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Us vs. Me
I saw a pair of opinion pieces in the San Francisco Chronicle a while back that talked about the national response to the right-wing marchers in Charlottesville. Some of those marchers have been singled out for firing by their corporate employers and many have been banned from social media sites. The issue: were these responses just?

Ted Rall, my political cartooning colleague and a well-known pissant when it comes to the inviolability of the First Amendment, took the side of unfettered free speech. “I wish I had a dollar,” he wrote, “for every time I’ve read some variation of ‘You have the right to be a fascist/racist/sexist/jerk/ communist, but XYZ Corp. has the right to fire you too.’”

I can’t promise Ted a dollar here, but let me suggest that there could be a time when even an otherwise fascistic corporate power structure would be a welcome ally to free expression.

Here is my proposition: while we might think of free speech and the constellation of other freedoms enumerated in the Bill of Rights as fundamental to our free society, there is a level of rights even more basic than those. Our Constitution and all the laws and court decisions layered on top of it rest on a broad, unwritten social compact. That agreement features one simple component: equality. Under this principle we are all in the same boat, and in a truly free society we must all have free access to every part of the boat. Unless we fail to perform our side of the the compact in some way, we are entitled to stay on the boat and enjoy the full benefits of that access in equal measure to all the other passengers. The Bill of Rights and all our freedoms rest on this unspoken agreement.

But what if some of our fellow passengers seek to undermine the social compact? What if they campaign against a subset of other passengers because of their skin color or ethnicity or religious convictions and seek to limit their access or even evict us from the boat? What if their efforts violate no written laws and there is no codified remedy for this threat to our rights?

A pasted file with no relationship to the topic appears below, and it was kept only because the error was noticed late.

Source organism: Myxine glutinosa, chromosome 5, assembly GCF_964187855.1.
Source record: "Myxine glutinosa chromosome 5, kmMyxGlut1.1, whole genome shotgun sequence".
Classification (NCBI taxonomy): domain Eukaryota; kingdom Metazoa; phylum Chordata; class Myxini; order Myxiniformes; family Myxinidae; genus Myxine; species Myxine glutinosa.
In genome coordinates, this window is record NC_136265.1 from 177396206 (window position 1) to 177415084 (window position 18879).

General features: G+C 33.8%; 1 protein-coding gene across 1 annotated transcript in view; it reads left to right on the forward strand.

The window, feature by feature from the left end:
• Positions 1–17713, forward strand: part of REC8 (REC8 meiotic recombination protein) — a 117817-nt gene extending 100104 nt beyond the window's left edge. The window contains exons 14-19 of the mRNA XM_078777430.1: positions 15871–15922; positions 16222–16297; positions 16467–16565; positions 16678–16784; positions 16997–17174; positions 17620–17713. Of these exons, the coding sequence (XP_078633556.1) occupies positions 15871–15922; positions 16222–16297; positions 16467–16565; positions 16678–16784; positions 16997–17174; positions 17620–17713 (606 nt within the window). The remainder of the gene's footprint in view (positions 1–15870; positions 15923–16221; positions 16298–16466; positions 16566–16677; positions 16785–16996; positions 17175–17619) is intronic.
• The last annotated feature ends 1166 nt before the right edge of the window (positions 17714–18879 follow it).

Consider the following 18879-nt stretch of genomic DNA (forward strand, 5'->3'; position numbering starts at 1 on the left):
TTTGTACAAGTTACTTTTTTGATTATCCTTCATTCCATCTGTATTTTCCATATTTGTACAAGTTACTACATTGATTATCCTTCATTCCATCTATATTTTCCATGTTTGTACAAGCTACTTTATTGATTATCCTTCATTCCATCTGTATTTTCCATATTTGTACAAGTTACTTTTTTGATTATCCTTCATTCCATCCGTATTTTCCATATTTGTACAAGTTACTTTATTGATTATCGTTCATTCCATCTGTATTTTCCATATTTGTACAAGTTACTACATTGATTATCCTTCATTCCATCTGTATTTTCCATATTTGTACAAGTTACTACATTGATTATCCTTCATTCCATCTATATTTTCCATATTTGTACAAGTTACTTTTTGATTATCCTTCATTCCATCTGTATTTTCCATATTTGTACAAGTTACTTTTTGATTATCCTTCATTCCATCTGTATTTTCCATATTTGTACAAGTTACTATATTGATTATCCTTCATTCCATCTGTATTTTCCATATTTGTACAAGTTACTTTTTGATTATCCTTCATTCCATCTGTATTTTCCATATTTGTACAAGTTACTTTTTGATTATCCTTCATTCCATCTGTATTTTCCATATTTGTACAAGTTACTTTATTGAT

Kathy Lipscomb, a San Francisco social activist, wrote the counterpoint to Rall’s piece, emphasizing the need to control hate speech. I see the issue as broader than that. Organized hatred is a potent force, one we should not shrug off so easily — even if the expressions of that hatred are protected speech. Doesn’t the essence of the social compact give a free society the right to use whatever legal means it can find to fight off a threat to its own existence?

The Bill of Rights is a protection of individual rights. We have the use of our system of laws and courts to enforce those rights. Our social compact guarantees something different. It promises our joint right as a people to the benefits of freedom — including all the precious, fragile individual rights that flow from that original, tacit agreement. It is as if our society is a single organism, and as such it is entitled to fight off any affliction that jeopardizes its existence.

Normally, equality and individual rights are not in conflict, but when we see torch-bearing white supremacists, fully armed and duly permitted by the state, marching in the street and chanting hatred, we should be alarmed. History tells us that such demonstrations of strength can presage a menace to free societies. And when our President gives cover and even encouragement to such organized hatred, why shouldn’t society as a whole rise up take action to cancel the threat?

I’ll admit that such judgments can be tricky. Unlike written agreements, the social compact does not provide any clear guidance as to exactly when a violation occurs, no black-and-white test of when a threat is real. Nor does it give us the kinds of remedies for such wrongs that the written law does. We are left to decide these things for ourselves as a society. Corporate firings either will or will not receive public approval. I don’t see Ted’s communists, jerks, and garden variety sexists, racists and fascists as challenging the promise of equality in the same way these emboldened supremacists do. As a people, we have a right to defend ourselves against such movements.

I suppose it’s possible that the organism of our culture might make a mistake. We might succumb to societal paranoia and deprive individuals of their rights without good reason. Still, if it comes to a clear choice between the health of our free society and my own personal freedoms — a conflict between Us and Me — I’d like to think that I would choose the common good. A society truly founded on equality will restore what I may have lost.
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No "new normal" for me, this shit ain't normal.
~ MS, Truckee